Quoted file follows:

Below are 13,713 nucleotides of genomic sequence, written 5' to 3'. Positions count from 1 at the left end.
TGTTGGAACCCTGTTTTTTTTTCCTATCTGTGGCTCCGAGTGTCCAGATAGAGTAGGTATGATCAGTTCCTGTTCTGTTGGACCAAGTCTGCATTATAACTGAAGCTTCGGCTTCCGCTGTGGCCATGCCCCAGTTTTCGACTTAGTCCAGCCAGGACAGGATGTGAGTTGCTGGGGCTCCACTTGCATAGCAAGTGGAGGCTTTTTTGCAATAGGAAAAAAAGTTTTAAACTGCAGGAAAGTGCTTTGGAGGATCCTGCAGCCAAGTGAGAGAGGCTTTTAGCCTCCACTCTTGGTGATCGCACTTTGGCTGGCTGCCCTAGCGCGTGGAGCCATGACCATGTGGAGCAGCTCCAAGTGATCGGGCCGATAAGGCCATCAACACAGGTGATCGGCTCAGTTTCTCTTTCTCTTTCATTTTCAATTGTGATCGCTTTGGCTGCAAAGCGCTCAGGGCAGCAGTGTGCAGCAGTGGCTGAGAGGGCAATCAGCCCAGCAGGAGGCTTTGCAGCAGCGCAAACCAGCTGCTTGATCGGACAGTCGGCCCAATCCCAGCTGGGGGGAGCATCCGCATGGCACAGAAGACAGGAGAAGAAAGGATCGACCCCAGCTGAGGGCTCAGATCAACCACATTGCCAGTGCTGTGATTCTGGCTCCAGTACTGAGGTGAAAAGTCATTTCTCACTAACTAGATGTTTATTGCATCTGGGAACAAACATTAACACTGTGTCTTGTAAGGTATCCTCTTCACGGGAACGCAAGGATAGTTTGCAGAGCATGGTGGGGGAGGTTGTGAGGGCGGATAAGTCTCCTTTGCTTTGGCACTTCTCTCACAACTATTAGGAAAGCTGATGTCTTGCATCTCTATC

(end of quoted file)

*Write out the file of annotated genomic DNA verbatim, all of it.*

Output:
Below are 13,713 nucleotides of genomic sequence, written 5' to 3'. Positions count from 1 at the left end.
TGTTGGAACCCTGTTTTTTTTTCCTATCTGTGGCTCCGAGTGTCCAGATAGAGTAGGTATGATCAGTTCCTGTTCTGTTGGACCAAGTCTGCATTATAACTGAAGCTTCGGCTTCCGCTGTGGCCATGCCCCAGTTTTCGACTTAGTCCAGCCAGGACAGGATGTGAGTTGCTGGGGCTCCACTTGCATAGCAAGTGGAGGCTTTTTTGCAATAGGAAAAAAAGTTTTAAACTGCAGGAAAGTGCTTTGGAGGATCCTGCAGCCAAGTGAGAGAGGCTTTTAGCCTCCACTCTTGGTGATCGCACTTTGGCTGGCTGCCCTAGCGCGTGGAGCCATGACCATGTGGAGCAGCTCCAAGTGATCGGGCCGATAAGGCCATCAACACAGGTGATCGGCTCAGTTTCTCTTTCTCTTTCATTTTCAATTGTGATCGCTTTGGCTGCAAAGCGCTCAGGGCAGCAGTGTGCAGCAGTGGCTGAGAGGGCAATCAGCCCAGCAGGAGGCTTTGCAGCAGCGCAAACCAGCTGCTTGATCGGACAGTCGGCCCAATCCCAGCTGGGGGGAGCATCCGCATGGCACAGAAGACAGGAGAAGAAAGGATCGACCCCAGCTGAGGGCTCAGATCAACCACATTGCCAGTGCTGTGATTCTGGCTCCAGTACTGAGGTGAAAAGTCATTTCTCACTAACTAGATGTTTATTGCATCTGGGAACAAACATTAACACTGTGTCTTGTAAGGTATCCTCTTCACGGGAACGCAAGGATAGTTTGCAGAGCATGGTGGGGGAGGTTGTGAGGGCGGATAAGTCTCCTTTGCTTTGGCACTTCTCTCACAACTATTAGGAAAGCTGATGTCTTGCATCTCTATC